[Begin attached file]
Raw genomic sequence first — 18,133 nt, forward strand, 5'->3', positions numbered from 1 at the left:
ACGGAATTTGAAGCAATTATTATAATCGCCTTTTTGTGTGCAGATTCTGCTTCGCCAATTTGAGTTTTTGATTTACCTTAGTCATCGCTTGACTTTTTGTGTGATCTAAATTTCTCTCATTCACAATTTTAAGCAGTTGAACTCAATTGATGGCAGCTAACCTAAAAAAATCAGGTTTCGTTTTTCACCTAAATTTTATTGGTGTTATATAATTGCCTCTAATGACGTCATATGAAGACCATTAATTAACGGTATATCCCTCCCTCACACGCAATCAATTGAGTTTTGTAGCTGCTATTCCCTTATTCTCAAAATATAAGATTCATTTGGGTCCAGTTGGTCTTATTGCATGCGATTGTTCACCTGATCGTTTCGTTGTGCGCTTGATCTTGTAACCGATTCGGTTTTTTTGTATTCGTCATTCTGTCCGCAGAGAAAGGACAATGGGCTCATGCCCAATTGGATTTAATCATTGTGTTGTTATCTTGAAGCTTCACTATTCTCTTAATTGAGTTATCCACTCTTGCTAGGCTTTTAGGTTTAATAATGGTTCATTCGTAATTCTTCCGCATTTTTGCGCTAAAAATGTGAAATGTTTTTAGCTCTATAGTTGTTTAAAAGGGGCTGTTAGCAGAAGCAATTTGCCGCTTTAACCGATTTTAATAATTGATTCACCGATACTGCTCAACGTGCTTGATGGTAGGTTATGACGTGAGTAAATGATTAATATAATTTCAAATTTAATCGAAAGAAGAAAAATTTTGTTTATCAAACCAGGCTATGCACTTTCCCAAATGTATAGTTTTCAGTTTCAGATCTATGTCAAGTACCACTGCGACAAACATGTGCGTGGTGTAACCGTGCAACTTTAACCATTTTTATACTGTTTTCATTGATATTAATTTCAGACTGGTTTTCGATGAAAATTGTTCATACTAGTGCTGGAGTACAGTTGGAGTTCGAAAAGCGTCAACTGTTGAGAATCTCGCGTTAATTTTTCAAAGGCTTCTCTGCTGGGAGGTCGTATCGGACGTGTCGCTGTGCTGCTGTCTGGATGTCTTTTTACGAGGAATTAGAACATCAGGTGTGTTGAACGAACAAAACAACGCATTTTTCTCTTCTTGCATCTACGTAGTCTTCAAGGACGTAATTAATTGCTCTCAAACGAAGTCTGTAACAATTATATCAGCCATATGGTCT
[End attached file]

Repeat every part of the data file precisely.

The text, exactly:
Raw genomic sequence first — 18,133 nt, forward strand, 5'->3', positions numbered from 1 at the left:
ACGGAATTTGAAGCAATTATTATAATCGCCTTTTTGTGTGCAGATTCTGCTTCGCCAATTTGAGTTTTTGATTTACCTTAGTCATCGCTTGACTTTTTGTGTGATCTAAATTTCTCTCATTCACAATTTTAAGCAGTTGAACTCAATTGATGGCAGCTAACCTAAAAAAATCAGGTTTCGTTTTTCACCTAAATTTTATTGGTGTTATATAATTGCCTCTAATGACGTCATATGAAGACCATTAATTAACGGTATATCCCTCCCTCACACGCAATCAATTGAGTTTTGTAGCTGCTATTCCCTTATTCTCAAAATATAAGATTCATTTGGGTCCAGTTGGTCTTATTGCATGCGATTGTTCACCTGATCGTTTCGTTGTGCGCTTGATCTTGTAACCGATTCGGTTTTTTTGTATTCGTCATTCTGTCCGCAGAGAAAGGACAATGGGCTCATGCCCAATTGGATTTAATCATTGTGTTGTTATCTTGAAGCTTCACTATTCTCTTAATTGAGTTATCCACTCTTGCTAGGCTTTTAGGTTTAATAATGGTTCATTCGTAATTCTTCCGCATTTTTGCGCTAAAAATGTGAAATGTTTTTAGCTCTATAGTTGTTTAAAAGGGGCTGTTAGCAGAAGCAATTTGCCGCTTTAACCGATTTTAATAATTGATTCACCGATACTGCTCAACGTGCTTGATGGTAGGTTATGACGTGAGTAAATGATTAATATAATTTCAAATTTAATCGAAAGAAGAAAAATTTTGTTTATCAAACCAGGCTATGCACTTTCCCAAATGTATAGTTTTCAGTTTCAGATCTATGTCAAGTACCACTGCGACAAACATGTGCGTGGTGTAACCGTGCAACTTTAACCATTTTTATACTGTTTTCATTGATATTAATTTCAGACTGGTTTTCGATGAAAATTGTTCATACTAGTGCTGGAGTACAGTTGGAGTTCGAAAAGCGTCAACTGTTGAGAATCTCGCGTTAATTTTTCAAAGGCTTCTCTGCTGGGAGGTCGTATCGGACGTGTCGCTGTGCTGCTGTCTGGATGTCTTTTTACGAGGAATTAGAACATCAGGTGTGTTGAACGAACAAAACAACGCATTTTTCTCTTCTTGCATCTACGTAGTCTTCAAGGACGTAATTAATTGCTCTCAAACGAAGTCTGTAACAATTATATCAGCCATATGGTCT